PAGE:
In one exemplary embodiment, the absorbent core or layer is optionally sandwiched between two plies of tissue, is aligned on top (in the orientation shown in the figures) of the barrier layer 104 and adhered with construction adhesive. The tissue may typically have a basis weight of 17 gsm. Suitable tissues are available from Cellu Tissue Corporation, East Hartford, Conn. The absorbent layer 138 is typically centered along a central lengthwise direction or central axis of the absorbent article 100.

The central region of the acquisition layer 108 positioned between the central-most region of the absorbent layer 106 and cover layer 102, and other regions of the acquisition layer 108 positioned between the folded regions of the absorbent layer 106 and cover layer 102, function as an insulating layer between the absorbent layer 106 and cover layer 102. In other embodiments, it is contemplated that the central region of the acquisition layer 108 may be positioned either adjacent or in contact with the central-most region of the absorbent layer 106. Furthermore, other regions of the acquisition layer 108 may be positioned either adjacent or in contact with the folded regions of the absorbent layer 106.

As liquid penetrates the cover layer 102, the acquisition layer 108 is able to quickly absorb the liquid and transfer it to the absorbent layer 106. The acquisition layer 108 remains relatively dry even after liquid has penetrated the acquisition layer 108. The acquisition layer is generally composed of resilient fibrous webs that provide a small absorbent volume to rapidly take up liquids and then release it to the absorbent layer 106. This allows adequate time for super absorbent materials in the layer, when such super absorbent materials are optionally employed, to absorb the liquid. The thickness of the acquisition layer is preferably thin to provide the small absorbent volume and fast absorbency rate.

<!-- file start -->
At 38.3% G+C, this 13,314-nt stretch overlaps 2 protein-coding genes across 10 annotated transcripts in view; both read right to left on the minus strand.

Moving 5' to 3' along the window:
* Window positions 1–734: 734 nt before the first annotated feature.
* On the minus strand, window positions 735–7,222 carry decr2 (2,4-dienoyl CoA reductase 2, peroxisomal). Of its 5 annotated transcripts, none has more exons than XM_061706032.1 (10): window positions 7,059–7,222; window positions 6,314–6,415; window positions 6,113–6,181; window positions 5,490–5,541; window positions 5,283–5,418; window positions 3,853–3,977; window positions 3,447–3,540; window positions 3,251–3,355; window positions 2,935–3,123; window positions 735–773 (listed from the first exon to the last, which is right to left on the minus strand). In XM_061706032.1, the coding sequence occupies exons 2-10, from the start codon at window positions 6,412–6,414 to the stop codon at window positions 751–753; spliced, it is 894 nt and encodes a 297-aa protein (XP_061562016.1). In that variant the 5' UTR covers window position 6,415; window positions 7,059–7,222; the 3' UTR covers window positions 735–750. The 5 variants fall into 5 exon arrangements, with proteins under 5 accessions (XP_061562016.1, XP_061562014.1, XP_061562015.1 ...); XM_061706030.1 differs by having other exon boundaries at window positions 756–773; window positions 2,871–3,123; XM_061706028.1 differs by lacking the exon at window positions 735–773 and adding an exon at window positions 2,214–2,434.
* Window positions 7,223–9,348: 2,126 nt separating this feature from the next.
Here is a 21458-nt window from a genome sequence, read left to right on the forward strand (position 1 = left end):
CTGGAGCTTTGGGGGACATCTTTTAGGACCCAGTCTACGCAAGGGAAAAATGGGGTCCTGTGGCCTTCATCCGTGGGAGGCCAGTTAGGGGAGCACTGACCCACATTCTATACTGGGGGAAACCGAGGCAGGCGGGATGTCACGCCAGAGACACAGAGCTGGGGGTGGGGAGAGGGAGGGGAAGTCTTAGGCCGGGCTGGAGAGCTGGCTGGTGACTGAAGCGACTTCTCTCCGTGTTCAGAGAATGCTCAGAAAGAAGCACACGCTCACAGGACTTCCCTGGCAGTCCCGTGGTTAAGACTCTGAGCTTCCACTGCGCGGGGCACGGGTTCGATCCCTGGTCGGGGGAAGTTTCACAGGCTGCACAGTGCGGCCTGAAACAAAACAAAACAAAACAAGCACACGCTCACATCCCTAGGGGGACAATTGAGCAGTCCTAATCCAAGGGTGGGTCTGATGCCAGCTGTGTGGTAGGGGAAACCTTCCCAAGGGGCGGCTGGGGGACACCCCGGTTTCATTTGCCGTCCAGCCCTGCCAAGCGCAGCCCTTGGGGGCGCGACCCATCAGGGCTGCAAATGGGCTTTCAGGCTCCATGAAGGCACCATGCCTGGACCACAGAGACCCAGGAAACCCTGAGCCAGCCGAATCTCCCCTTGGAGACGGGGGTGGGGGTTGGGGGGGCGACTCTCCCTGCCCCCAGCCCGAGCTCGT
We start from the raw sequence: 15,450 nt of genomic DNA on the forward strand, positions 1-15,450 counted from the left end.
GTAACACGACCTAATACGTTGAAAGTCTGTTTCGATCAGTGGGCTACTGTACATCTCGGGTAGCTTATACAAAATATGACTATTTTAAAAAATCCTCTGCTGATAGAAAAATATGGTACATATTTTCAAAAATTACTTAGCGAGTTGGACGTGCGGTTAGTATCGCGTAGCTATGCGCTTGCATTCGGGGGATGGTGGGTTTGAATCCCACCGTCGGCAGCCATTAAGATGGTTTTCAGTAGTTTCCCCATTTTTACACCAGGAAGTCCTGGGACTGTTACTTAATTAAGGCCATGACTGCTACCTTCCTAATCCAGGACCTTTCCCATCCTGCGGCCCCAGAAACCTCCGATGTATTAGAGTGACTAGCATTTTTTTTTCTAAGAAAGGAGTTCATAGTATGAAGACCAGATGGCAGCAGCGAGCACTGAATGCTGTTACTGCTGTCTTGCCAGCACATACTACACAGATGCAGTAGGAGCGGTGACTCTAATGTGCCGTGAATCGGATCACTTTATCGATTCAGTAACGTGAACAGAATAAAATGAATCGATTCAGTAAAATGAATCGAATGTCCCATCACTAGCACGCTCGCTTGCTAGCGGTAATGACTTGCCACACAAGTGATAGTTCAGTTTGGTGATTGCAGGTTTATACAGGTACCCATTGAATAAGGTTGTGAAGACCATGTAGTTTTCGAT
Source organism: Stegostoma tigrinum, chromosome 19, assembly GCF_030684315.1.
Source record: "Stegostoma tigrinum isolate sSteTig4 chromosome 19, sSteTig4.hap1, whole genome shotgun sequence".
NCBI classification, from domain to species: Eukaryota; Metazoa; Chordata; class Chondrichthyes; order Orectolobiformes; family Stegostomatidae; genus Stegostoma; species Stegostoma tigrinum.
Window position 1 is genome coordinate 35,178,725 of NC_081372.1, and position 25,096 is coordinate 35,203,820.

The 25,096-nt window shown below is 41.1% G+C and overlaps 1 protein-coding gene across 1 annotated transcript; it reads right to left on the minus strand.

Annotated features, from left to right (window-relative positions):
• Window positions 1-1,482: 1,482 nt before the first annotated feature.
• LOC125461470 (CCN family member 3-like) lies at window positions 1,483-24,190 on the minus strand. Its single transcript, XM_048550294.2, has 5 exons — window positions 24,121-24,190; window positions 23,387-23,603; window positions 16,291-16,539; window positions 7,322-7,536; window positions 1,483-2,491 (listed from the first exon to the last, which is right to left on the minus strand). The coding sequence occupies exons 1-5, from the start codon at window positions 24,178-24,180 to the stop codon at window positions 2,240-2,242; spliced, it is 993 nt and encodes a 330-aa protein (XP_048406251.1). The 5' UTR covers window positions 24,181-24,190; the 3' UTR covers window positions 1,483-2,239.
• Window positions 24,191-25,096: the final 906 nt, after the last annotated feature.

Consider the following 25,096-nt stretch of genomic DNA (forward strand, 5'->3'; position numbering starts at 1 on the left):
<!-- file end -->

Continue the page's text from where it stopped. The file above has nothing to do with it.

The acquisition layer 108 is typically composed of woven materials that are substantially nonabsorbent and hydrophobic. Suitable materials include fibrous webs and foams that may also include air-laid webs that contain polymeric binder fibers. Other suitable materials include polypropylene, polyethylene, and, preferably polypropylene sheath/core bi-component fibers having a core of polyester or polypropylene and a sheath of polyethylene. The acquisition layer 108 may be composed of any one of such materials, as well as combinations of different types of nonabsorbent materials.

As with the absorbent layer, the acquisition layer may include two or more separate acquisition structures that are positioned side-by-side or superposed with respect to one another. For instance, the acquisition layer may include two or more separate acquisition structures that are positioned side-by-side to the left and/or right of the central-most region or over the central-most region. The acquisition layer may also include two or more separate acquisition sublayers superposed with respect to one another.

The acquisition layer 108, existing as a mass of these materials, is able to accept liquids and allow passage of the liquid through its mass to be absorbed by the adjacent absorbent layer 106. Therefore, the mass of materials for the acquisition layer 108 may be absorbent, although the materials themselves are preferably not absorbent. Thus, the acquisition layer 108 which is preferably made of hydrophobic, nonabsorbent materials is able to accept large volumes of fluid into the interfiber spaces while the fibers themselves do not absorb any significant quantity of liquid. This allows the surface of the acquisition layer 108 to remain substantially or relatively dry even after liquid has penetrated the layer, and acts as an insulating layer between a relatively wet absorbent layer 106 and the wearer's skin.

As further seen in FIG. 1, when the absorbent article 100 is assembled, the acquisition layer 108 substantially follows the entire inner surface and portions of the outer surface of the absorbent layer 106 which is oriented towards the cover layer 102. It is contemplated that, in other embodiments, the acquisition layer 108 may line only a portion of the inner surface and portions of the outer surface of the absorbent layer 106 which is oriented towards the cover layer 102. In this configuration, a bottom outer surface of the absorbent layer 106 is exposed and adjacent to the barrier layer 104. This preferred feature provides full utilization of the acquisition layer 108 which absorbs liquid penetrating the cover layer 102 and then transfers it to the absorbent layer 106. Other benefits include less wasted acquisition layer material.